Madagascar Cinnamon

From MadaCamp
Revision as of 05:15, 19 July 2018 by CampMaster (talk | contribs) (Additional information)

(diff) ← Older revision | Latest revision (diff) | Newer revision → (diff)
Jump to: navigation, search

Madagascar is one of few countries outside of Sri Lanka where Ceylon cinnamon grows. The cinnamon tree belongs to the Lauraceae family of plants which is native to Sri Lanka. Its botanical names include Cinnamomum Zeylanicum and Cinnamomum verum, the latter meaning true cinnamon in Latin. The plant was probably introduced to Madagascar in ancient times by sailors crossing the Indian Ocean on their trading routes. Madagascar and Ceylon cinnamon alike are often referred to as gourmet cinnamon.

The export of Madagascar cinnamon was temporarily paused in the mid-1990s due to over-harvesting by which the complete stems and roots were removed. As farmers have since been taught sustainable cinnamon farming methods, not to harvest the complete tree with its roots, enough cinnamon trees have recovered and the export ban was lifted and production and export resumed. In 2011, Madagascar produced 2,300 metric tons of cinnamon, approximately 1.1% of the world production. While cinnamon grows in many areas in Madagascar, the most producing regions are Atsinanana and Analanjirofo.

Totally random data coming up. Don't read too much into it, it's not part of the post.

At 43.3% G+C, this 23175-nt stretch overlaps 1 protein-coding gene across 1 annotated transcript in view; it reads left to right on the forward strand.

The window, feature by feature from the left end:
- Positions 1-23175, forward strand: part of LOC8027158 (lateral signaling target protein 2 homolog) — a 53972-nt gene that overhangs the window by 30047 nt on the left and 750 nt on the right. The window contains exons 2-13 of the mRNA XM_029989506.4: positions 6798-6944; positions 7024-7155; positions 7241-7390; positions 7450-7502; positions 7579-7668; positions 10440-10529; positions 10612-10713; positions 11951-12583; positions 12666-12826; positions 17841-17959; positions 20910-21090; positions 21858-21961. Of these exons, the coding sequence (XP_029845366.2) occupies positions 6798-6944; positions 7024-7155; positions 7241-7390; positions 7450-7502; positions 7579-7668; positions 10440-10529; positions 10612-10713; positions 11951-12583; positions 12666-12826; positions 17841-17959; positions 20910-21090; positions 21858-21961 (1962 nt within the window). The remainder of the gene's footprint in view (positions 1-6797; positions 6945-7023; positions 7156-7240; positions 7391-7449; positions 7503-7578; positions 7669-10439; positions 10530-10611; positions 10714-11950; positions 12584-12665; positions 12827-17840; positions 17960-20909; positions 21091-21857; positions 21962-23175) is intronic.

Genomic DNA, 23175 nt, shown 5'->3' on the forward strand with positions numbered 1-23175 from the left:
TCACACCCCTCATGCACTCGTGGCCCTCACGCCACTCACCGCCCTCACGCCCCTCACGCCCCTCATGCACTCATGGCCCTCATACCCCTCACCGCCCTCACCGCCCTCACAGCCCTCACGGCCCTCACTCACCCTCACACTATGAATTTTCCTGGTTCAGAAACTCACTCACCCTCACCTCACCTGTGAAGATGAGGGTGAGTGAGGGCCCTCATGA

Madagascar’s cinnamon grows best in sandy soil, where the tree can grow up to 15 metres in its natural state, but which is cut earlier for harvesting. Harvesting is usually done after the rainy season while the bark is moist and rich in flavour and essential oils. Only the inner bark of the tree is used for the spice.

Madagascar and Ceylon cinnamon has the lowest amount of coumarin contents compared to other cinnamons. Coumarin is a slightly toxic substance, which is best avoided if taking cinnamon as a health supplement, in teas etc. Cinnamon is used in a wide variety of traditional medicines, and of course in cooking, especially in desserts, cinnamon rolls, muffins and countless other sweets, as well as with coffee, chocolate, rum etc. Additionally, cinnamon is used in essential oils and perfumes.

Madagascar and Ceylon cinnamon alike should not be mixed up with Cassia, scientifically named Cinnamomum aromaticum and commonly known as Chinese cinnamon. It is easy to tell the difference between Ceylon/Madagascar and Chinese varieties. Madagascar cinnamon is sweet, citrusy and delicate in flavour compared with Chinese Cassia cinnamon, which is stronger, more intense and slightly bitter. The bark of Cassia is also strong and rough while Madagascar cinnamon is smooth and paler in colour, crumbly (easy to break). Madagascar/Ceylon cinnamon rolls up like a newspaper from one side, whereas Cassia cinnamon usually curls inwards from two sides forming a hollow tube.

There are many other types of cinnamon but only four commercial types: In addition to Ceylon and Cassia, there are also Saigon and Korintje, however, the latter two are also classified as Cassia. Additionally, there is Mexican cinnamon, but which is, in fact, Ceylon or the Madagascar variety. Mexican cinnamon has only gained its name because of Mexico importing so much of it. To add to the confusion, additional names for Ceylon/Madagascar cinnamon is Real Cinnamon, True Cinnamon, Dutch Cinnamon and Sweet Cinnamon.


Additional information

Videos